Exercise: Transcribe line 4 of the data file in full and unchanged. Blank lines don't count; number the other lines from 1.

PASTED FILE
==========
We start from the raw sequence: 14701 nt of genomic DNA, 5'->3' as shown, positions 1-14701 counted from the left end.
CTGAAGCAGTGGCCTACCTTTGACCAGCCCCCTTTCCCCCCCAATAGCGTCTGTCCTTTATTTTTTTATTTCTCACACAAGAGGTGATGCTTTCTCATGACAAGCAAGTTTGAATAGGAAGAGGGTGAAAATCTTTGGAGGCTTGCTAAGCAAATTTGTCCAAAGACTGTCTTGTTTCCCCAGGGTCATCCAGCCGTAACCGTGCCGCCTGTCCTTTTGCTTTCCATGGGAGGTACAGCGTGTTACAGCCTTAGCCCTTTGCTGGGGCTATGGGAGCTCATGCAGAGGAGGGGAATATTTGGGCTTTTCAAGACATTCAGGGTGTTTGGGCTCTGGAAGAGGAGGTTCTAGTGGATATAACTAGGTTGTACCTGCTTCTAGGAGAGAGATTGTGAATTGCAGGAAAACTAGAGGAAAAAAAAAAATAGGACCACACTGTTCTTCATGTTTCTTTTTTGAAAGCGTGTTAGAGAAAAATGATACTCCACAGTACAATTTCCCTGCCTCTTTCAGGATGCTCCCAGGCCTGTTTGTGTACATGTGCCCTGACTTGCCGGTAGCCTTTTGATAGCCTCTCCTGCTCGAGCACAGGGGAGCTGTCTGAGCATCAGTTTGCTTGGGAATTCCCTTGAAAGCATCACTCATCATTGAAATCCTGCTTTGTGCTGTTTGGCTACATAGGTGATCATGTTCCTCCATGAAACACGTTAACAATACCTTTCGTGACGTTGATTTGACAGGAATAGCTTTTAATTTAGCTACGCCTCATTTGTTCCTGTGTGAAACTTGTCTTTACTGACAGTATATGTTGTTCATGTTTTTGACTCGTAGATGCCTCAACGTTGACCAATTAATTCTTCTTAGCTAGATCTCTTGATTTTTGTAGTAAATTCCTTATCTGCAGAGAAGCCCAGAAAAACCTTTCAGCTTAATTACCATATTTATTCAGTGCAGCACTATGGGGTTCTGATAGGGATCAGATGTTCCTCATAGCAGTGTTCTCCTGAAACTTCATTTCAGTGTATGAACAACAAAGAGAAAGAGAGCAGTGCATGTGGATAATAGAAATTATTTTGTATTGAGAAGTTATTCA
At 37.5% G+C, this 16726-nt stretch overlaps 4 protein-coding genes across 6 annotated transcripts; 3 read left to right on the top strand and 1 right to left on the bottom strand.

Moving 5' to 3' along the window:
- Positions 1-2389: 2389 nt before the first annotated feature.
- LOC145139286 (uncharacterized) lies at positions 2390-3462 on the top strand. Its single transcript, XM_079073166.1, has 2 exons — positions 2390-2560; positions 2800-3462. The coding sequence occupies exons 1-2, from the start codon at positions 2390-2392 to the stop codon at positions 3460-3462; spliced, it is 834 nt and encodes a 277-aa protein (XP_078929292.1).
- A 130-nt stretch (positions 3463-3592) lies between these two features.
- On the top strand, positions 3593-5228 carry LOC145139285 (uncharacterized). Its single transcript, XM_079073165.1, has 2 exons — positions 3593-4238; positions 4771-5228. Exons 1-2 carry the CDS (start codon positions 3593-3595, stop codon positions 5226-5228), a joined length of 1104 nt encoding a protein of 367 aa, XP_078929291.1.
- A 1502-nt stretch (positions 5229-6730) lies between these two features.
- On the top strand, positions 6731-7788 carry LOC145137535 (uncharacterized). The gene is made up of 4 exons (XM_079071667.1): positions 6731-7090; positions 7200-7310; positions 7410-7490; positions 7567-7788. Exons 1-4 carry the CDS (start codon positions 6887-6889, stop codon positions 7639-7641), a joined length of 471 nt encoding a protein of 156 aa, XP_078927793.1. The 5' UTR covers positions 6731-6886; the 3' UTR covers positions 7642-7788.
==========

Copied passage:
Moving 5' to 3' along the window: